The US Department of Justice, along with 16 state and district attorneys general, has filed a groundbreaking antitrust lawsuit against Apple, accusing the tech giant of operating an illegal monopoly in the smartphone market. The lawsuit, filed in the US District Court for the District of New Jersey, seeks to upend many of the ways Apple locks down its phone and allegedly harms competition and innovation.

The DOJ argues that Apple has used its dominant position in the market to extract higher prices from consumers and developers while making users more reliant on its phones. The government alleges that Apple "selectively" imposes contractual restrictions on developers and withholds critical ways of accessing the phone to prevent competition from arising.

"Apple exercises its monopoly power to extract more money from consumers, developers, content creators, artists, publishers, small businesses, and merchants, among others," the DOJ stated in the complaint.

The lawsuit highlights several ways in which Apple has allegedly maintained its monopoly illegally, including:

  • Blocking Innovative Super Apps. Apple has disrupted the growth of apps with broad functionality that would make it easier for consumers to switch between competing smartphone platforms.
  • Suppressing Mobile Cloud Streaming Services. Apple has blocked the development of cloud-streaming apps and services that would allow consumers to enjoy high-quality video games and other cloud-based applications without having to pay for expensive smartphone hardware.
  • Excluding Cross-Platform Messaging Apps. Apple has made the quality of cross-platform messaging worse, less innovative, and less secure for users so that its customers have to keep buying iPhones.
  • Diminishing the Functionality of Non-Apple Smartwatches. Apple has limited the functionality of third-party smartwatches so that users who purchase the Apple Watch face substantial out-of-pocket costs if they do not keep buying iPhones.
  • Limiting Third Party Digital Wallets. Apple has prevented third-party apps from offering tap-to-pay functionality, inhibiting the creation of cross-platform third-party digital wallets.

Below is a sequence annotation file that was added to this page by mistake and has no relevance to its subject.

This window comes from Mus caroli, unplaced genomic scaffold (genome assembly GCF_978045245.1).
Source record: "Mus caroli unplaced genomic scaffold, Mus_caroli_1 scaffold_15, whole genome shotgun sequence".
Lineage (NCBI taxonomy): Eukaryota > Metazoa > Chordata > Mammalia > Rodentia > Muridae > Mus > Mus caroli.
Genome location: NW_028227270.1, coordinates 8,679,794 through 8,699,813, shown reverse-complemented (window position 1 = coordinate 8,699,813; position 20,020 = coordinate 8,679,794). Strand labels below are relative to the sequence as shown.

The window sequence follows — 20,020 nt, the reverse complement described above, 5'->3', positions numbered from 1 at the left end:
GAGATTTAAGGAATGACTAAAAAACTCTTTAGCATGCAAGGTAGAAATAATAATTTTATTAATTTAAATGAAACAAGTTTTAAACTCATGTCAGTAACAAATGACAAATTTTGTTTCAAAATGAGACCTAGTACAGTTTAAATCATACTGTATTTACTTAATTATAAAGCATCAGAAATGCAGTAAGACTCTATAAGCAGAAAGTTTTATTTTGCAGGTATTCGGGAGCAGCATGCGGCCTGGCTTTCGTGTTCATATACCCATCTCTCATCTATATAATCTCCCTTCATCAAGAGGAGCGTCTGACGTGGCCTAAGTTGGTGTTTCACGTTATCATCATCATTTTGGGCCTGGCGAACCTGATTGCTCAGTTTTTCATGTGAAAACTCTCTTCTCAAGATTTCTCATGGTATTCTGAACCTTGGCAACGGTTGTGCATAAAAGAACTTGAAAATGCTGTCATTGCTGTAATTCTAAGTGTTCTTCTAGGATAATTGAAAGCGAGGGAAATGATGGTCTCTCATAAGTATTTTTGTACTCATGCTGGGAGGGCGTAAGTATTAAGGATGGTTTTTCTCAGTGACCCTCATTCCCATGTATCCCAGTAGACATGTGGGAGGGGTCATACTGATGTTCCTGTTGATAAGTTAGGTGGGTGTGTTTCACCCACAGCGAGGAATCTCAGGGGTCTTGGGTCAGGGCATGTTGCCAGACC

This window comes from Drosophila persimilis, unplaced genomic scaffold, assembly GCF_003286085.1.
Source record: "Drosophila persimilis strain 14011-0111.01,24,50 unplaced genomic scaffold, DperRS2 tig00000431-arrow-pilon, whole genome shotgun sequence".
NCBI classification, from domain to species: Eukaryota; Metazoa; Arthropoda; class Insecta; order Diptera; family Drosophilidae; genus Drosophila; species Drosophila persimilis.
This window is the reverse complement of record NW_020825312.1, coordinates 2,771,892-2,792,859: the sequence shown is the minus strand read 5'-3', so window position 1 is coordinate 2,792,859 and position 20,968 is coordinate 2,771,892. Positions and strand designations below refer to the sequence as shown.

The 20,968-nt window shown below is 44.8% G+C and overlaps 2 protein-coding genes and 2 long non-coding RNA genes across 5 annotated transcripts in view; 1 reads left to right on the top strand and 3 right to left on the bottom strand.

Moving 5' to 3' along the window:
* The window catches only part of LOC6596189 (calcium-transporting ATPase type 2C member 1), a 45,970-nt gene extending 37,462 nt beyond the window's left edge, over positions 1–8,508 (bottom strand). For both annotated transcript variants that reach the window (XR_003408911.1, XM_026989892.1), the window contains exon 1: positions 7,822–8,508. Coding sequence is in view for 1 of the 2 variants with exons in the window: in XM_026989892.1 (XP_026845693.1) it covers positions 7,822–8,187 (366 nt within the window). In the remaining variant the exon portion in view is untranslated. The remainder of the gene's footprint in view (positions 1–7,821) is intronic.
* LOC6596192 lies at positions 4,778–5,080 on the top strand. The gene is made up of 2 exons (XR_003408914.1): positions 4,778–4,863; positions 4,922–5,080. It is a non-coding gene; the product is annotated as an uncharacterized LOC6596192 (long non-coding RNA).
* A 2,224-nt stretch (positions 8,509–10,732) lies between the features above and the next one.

"For years, Apple responded to competitive threats by imposing a series of 'Whac-A-Mole' contractual rules and restrictions that have allowed Apple to extract higher prices from consumers, impose higher fees on developers and creators, and to throttle competitive alternatives from rival technologies," said DOJ antitrust division chief Jonathan Kanter.

Apple spokesperson Fred Sainz defended the company, stating that the lawsuit "threatens who we are and the principles that set Apple products apart in fiercely competitive markets." He added that if successful, the lawsuit would "hinder our ability to create the kind of technology people expect from Apple-where hardware, software, and services intersect."

The case against Apple is the latest in a series of antitrust actions taken by the DOJ against tech giants, following two separate suits against Google. The lawsuit comes after years of complaints from app developers about Apple's closed and opaque marketplace, particularly regarding the company's 15 to 30 percent cut of paid subscription services offered on its platform.

While Europe has moved ahead of the US in efforts to rein in tech, with new rules under the Digital Markets Act and a recent €1.84 billion fine against Apple, the DOJ's lawsuit represents a significant step in the US government's efforts to hold Big Tech accountable under antitrust law.

Critics have long argued that Apple's restrictive practices, such as limiting the quality of multimedia texts to Android phones and restricting access to certain hardware features for third-party companies, have harmed competition and innovation. The lawsuit also challenges Apple's 30% commission on most sales through its app store, a frequent complaint from companies trying to sell subscriptions.

Apple has faced legal challenges and criticism for years over its alleged anticompetitive practices, including a highly public court battle against Epic Games, the maker of the video game "Fortnite." While federal courts have ruled that Apple is not an illegal monopolist in distributing iOS apps, the company has been penalized for violating a California competition law and has altered some of its app store practices in response to a court order.

The DOJ's lawsuit against Apple is expected to be one of the most closely watched cases brought by Jonathan Kanter, Biden's top DOJ antitrust official, who is viewed as part of a fresh generation of regulators committed to holding Big Tech accountable for alleged antitrust violations.